Scientific Reports, 10 January 2022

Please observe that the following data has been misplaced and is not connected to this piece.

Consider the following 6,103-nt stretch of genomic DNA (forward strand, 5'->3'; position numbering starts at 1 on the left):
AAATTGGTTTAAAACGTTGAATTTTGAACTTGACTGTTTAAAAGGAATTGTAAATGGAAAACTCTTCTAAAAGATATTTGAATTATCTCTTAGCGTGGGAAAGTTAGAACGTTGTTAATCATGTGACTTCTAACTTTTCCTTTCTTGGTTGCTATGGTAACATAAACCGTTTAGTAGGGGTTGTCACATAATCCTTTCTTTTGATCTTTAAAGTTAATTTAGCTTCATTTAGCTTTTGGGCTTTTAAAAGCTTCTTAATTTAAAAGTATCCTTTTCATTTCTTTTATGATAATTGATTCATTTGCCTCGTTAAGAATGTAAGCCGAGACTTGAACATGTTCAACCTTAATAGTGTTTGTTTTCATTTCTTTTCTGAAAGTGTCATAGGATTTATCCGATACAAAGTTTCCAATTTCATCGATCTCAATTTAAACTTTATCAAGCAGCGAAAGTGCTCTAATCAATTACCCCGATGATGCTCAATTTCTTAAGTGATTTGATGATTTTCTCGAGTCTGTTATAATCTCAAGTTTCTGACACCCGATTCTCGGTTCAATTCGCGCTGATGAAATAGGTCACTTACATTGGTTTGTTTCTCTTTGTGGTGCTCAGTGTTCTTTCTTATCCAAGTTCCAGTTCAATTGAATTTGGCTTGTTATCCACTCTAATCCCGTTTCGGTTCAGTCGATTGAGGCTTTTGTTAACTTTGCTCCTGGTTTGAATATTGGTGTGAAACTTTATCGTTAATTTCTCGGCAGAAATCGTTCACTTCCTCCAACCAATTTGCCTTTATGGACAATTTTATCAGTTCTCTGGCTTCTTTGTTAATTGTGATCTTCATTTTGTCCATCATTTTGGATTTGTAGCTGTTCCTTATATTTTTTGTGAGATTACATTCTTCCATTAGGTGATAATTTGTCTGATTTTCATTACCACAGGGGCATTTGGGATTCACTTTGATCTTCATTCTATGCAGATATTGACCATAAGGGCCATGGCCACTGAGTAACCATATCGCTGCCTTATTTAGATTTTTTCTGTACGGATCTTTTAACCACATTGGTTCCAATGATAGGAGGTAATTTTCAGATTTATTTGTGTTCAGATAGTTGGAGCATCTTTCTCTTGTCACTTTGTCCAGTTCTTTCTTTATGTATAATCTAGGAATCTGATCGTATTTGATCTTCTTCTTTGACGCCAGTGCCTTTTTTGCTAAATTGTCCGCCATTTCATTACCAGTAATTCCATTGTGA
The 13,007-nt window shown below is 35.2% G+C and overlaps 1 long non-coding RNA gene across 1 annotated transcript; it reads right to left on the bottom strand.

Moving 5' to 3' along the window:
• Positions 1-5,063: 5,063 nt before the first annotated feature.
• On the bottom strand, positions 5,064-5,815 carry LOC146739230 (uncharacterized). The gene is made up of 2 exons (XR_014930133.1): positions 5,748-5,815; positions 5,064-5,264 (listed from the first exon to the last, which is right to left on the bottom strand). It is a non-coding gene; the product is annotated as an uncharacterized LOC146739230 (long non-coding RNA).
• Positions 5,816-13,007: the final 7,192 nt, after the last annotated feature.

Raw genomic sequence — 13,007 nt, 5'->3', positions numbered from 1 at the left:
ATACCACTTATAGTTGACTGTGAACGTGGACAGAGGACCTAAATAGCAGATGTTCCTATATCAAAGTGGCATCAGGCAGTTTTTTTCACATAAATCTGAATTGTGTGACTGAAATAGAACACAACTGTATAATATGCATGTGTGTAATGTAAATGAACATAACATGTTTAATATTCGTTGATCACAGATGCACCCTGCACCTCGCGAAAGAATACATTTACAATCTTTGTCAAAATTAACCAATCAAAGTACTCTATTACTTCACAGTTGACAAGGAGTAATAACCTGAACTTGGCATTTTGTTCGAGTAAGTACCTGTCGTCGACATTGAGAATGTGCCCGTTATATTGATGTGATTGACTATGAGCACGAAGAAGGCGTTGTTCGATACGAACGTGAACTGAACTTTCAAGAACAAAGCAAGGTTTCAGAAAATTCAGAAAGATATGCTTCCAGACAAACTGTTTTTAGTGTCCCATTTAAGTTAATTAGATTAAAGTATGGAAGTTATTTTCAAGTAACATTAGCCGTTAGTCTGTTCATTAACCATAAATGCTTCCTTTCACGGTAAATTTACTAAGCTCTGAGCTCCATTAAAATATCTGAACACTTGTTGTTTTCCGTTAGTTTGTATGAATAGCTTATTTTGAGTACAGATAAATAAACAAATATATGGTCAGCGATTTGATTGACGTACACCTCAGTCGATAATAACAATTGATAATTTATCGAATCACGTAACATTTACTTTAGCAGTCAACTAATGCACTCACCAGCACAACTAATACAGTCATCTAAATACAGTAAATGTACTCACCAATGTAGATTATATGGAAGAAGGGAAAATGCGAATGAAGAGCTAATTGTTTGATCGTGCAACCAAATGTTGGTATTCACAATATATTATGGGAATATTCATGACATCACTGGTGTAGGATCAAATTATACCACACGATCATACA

Rising global temperatures have shifted westerly winds closer to the Antarctic continent, sending warm eddies of water into cavities at the base of Antarctica’s ice sheets, and accelerating the flow of meltwater into the ocean. During the past 20 years, the flow of Antarctic meltwater into the Southern Ocean has increased to a new maximum of 268 gigatons per year. Since 1960, this meltwater has contributed 63%, 28%, and 92% of the total freshening in the Atlantic, Indian, and Pacific regions of Antarctica’s coastal waters, respectively. This freshening of the Southern Ocean prevents certain stratification (ocean water layers) patterns from fully forming. Much like the more well-known freshening and warming in the North Atlantic with Greenland ice sheet loss, this Southern Ocean freshening may eventually weaken the AMOC, one of the largest overturning circulation systems in the world. The dramatic ice loss occurring along the edges of Antarctica, and intensified freshening may also have negative impacts on Southern Ocean ecosystems and species; and underscores the influence this ice sheet holds over the global climate system.